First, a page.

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COPD Diet Guidelines: Protein, Calcium, Reducing Sodium, and More

WebMD Medical Reference from the COPD Foundation


In the previous sections, you found some practical and useful tips to help you deal with many of the tough nutritional issues you may face daily. As important is an understanding of why some of the other essential dietary elements are needed to maintain health. The list of nutrients needed by our bodies is long. However, we will discuss only a few that are especially important in lung disease.

Also, some medicines for lung disease react with some nutrients. You should consult with your doctor or dietitian about possible interactions with the specific medicines you are taking.


Protein is important because it plays an essential role in protecting the body. It produces antibodies to fight infection. Loss of protein and the general difficulty to maintain a good nutritional status may severely reduce the lungs'' ability to defend against infection, in COPD patients.

The primary sources of protein are meat, fish, eggs, poultry, legumes and dairy products. If you are not getting enough protein in your diet use the following guidelines. These guidelines are also helpful if you have an infection and need extra protein:

  • Add skim milk powder to hot milk, cereal, eggs, soups, casseroles, gravies and ground meat dishes. This will add extra protein and calcium to your diet.
  • Add chopped high protein poultry, meats, cheese or legumes to soups and casseroles and vegetables. Nuts also can be added.
  • Blend finely chopped hard-boiled egg or egg substitute into a sauce, gravy or soup.
  • Include high protein snacks such as pasteurized eggnog, instant breakfast and puddings in your diet. Commercially prepared supplements may be needed in some cases.
  • Have peanut butter, bean dips, nuts, cottage cheese or other cheese with snacks to add additional protein and calories.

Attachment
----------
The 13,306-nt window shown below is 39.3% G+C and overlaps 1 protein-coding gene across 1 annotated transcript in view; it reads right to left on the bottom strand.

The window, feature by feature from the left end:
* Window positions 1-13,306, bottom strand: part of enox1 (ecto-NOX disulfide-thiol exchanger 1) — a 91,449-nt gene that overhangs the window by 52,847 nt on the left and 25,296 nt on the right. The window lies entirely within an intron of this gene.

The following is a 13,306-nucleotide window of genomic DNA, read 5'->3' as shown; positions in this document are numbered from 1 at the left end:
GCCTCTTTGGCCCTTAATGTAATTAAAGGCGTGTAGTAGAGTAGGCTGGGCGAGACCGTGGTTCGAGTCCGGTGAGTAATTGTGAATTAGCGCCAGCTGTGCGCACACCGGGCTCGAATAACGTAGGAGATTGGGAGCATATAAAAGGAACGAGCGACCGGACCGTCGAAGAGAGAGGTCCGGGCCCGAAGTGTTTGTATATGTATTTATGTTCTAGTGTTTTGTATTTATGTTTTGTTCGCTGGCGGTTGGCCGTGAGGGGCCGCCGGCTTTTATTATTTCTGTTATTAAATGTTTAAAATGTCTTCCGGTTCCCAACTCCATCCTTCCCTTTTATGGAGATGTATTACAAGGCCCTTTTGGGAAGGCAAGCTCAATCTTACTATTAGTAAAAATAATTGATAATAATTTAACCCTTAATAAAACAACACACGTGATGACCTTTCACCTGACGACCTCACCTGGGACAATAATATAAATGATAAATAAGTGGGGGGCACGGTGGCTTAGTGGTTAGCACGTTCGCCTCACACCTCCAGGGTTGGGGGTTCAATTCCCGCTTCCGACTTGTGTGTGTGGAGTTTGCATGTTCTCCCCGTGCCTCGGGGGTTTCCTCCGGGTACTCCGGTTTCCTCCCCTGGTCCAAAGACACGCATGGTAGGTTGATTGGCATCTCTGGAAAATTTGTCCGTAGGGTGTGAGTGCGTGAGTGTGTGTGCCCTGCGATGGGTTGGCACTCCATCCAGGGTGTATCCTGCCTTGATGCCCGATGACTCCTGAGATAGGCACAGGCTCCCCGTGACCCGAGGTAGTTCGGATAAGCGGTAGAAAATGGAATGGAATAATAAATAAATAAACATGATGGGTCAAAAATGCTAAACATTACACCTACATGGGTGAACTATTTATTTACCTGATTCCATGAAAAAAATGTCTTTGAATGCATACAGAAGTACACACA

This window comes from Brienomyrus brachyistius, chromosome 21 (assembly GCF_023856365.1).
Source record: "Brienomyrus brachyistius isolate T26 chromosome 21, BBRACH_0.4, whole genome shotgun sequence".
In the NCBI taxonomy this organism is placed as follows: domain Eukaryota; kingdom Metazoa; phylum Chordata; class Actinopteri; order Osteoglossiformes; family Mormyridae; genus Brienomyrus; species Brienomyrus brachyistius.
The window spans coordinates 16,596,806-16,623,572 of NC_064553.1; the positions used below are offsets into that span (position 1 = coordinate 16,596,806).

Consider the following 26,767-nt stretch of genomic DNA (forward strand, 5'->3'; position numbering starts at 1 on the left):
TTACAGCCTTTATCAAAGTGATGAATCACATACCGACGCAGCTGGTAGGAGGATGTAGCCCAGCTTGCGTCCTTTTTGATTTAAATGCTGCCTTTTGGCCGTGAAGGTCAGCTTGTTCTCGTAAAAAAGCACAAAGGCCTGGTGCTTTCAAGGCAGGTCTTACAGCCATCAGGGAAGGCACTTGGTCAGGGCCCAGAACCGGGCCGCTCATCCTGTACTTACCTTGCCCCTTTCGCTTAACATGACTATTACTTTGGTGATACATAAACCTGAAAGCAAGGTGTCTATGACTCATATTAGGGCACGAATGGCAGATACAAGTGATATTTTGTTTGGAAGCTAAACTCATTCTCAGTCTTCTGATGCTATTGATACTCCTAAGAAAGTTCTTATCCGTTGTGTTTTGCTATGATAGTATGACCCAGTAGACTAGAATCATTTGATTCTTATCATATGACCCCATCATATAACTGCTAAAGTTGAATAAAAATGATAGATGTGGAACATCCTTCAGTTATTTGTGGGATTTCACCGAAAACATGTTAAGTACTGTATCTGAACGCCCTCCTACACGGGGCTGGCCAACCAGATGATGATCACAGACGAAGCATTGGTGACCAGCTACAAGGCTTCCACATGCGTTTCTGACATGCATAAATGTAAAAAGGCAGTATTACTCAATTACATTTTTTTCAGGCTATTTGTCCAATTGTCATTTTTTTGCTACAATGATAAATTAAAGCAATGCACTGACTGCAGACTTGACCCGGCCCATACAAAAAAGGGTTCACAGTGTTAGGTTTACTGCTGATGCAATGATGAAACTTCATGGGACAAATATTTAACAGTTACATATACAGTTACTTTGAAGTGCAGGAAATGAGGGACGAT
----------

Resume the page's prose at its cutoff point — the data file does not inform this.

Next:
• Try using double strength milk (add 1 cup powdered milk to 1 quart whole milk).


Drinking enough fluids is essential for the thinning and clearance of your pulmonary secretions.

Also, supplemental oxygen therapy may dry your mucus membranes and cause irritation. Fluids keep you hydrated. The recommended fluid intake for COPD patients is 8 to 12 cups of caffeine-free liquids per day. (A total of 64 to 86 ounces). Water is essential to the body. It helps prevent constipation. Drinking plain water may be your best source of fluid. Fruit juices, decaffeinated coffee and tea are also good sources. Milk is a good source of fluid. It has the added benefit of providing many healthy nutrients. Ask your primary care provider about the amount of fluid you should drink each day.

A Fluid-Restricted Diet

If your health care provider tells you that you are "retaining fluid," ask your dietitian to help you plan what to eat and drink. A dietitian can also help if you are told to follow a fluid restricted diet. Fluid retention may be caused by many factors. These may include medicine side effects or disease. Fluid retention can also be caused by over-eating salt. And, rarely, it is caused by excess drinking of fluids.

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